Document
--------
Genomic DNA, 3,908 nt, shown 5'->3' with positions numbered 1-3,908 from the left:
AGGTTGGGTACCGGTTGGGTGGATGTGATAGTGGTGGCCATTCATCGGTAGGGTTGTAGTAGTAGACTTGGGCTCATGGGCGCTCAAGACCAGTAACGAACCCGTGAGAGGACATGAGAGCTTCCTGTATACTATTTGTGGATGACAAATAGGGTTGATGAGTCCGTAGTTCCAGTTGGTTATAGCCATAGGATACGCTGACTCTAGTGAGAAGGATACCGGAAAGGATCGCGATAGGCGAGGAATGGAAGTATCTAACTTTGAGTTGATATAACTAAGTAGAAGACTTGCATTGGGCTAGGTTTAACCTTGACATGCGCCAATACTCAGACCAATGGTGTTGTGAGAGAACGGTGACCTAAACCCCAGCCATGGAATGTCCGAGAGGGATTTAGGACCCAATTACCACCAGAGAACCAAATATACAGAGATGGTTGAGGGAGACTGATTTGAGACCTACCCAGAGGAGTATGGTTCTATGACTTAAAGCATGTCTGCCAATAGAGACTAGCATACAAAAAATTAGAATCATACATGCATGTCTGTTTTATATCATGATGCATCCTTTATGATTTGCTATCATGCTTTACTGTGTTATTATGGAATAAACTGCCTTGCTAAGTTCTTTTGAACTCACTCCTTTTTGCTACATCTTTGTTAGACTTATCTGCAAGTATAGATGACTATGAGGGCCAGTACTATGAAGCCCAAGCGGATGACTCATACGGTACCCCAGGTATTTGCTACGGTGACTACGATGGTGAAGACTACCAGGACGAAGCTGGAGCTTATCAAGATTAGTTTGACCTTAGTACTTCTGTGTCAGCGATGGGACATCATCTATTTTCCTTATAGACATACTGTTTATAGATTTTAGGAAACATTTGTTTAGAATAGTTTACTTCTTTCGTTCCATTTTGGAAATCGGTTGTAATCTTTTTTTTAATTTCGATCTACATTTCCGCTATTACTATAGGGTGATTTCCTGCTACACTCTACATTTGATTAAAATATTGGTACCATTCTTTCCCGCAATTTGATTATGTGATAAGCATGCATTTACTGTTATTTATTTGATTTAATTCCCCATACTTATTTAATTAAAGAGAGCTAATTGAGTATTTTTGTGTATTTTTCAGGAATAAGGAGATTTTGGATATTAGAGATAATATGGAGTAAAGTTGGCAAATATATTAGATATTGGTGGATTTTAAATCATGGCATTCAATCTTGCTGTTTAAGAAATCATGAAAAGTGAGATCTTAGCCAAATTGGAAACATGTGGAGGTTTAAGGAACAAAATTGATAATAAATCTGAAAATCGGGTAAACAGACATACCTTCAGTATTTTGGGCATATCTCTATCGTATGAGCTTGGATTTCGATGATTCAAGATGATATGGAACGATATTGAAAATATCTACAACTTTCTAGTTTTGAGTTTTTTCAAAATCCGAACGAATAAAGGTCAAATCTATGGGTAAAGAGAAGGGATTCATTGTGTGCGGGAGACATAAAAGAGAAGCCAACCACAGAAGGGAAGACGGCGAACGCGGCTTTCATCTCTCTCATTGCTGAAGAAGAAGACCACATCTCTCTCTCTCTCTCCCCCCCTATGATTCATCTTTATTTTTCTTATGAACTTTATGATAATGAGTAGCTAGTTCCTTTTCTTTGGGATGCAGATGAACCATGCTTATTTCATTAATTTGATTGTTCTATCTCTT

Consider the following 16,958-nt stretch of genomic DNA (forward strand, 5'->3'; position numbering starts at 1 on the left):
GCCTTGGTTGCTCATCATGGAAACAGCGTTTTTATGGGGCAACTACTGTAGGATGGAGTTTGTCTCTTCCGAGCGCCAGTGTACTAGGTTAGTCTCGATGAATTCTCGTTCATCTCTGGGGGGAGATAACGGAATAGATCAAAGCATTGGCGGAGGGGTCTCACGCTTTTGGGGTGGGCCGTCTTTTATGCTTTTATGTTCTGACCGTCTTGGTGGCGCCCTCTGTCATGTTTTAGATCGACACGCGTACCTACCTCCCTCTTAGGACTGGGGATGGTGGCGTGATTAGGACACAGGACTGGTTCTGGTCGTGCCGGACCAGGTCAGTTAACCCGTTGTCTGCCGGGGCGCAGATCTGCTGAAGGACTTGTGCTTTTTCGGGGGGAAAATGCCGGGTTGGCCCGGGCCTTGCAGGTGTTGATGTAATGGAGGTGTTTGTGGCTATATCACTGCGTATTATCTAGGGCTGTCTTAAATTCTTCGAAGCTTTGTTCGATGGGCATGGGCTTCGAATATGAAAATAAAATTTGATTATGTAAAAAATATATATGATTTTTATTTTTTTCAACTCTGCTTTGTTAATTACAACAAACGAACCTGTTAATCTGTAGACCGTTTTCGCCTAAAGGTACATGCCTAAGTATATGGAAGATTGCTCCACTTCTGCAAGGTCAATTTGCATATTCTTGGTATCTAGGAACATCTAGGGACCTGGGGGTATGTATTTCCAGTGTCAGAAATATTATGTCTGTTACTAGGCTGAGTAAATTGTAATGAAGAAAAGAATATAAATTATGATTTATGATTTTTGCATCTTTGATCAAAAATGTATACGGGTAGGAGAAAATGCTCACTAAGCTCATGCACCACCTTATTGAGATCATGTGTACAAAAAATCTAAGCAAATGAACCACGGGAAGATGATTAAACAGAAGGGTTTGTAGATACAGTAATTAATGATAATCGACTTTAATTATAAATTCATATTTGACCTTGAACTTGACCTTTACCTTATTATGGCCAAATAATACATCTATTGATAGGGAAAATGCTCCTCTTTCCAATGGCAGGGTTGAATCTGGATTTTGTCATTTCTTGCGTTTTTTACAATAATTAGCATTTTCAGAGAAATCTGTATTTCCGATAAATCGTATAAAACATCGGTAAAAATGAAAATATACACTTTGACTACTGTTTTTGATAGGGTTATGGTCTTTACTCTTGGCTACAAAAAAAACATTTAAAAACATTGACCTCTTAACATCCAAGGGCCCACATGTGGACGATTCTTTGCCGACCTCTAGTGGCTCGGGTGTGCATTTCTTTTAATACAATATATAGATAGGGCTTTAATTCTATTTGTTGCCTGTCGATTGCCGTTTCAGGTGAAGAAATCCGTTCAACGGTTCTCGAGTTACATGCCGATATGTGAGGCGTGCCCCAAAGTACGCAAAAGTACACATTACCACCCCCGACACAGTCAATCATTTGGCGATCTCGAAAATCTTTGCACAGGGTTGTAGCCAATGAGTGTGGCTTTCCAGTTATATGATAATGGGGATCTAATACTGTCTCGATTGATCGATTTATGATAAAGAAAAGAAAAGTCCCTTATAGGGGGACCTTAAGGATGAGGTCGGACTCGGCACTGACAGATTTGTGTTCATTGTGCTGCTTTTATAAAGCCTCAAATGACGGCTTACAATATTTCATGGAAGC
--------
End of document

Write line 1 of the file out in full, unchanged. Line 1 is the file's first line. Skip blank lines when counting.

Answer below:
Genomic DNA, 3,908 nt, shown 5'->3' with positions numbered 1-3,908 from the left: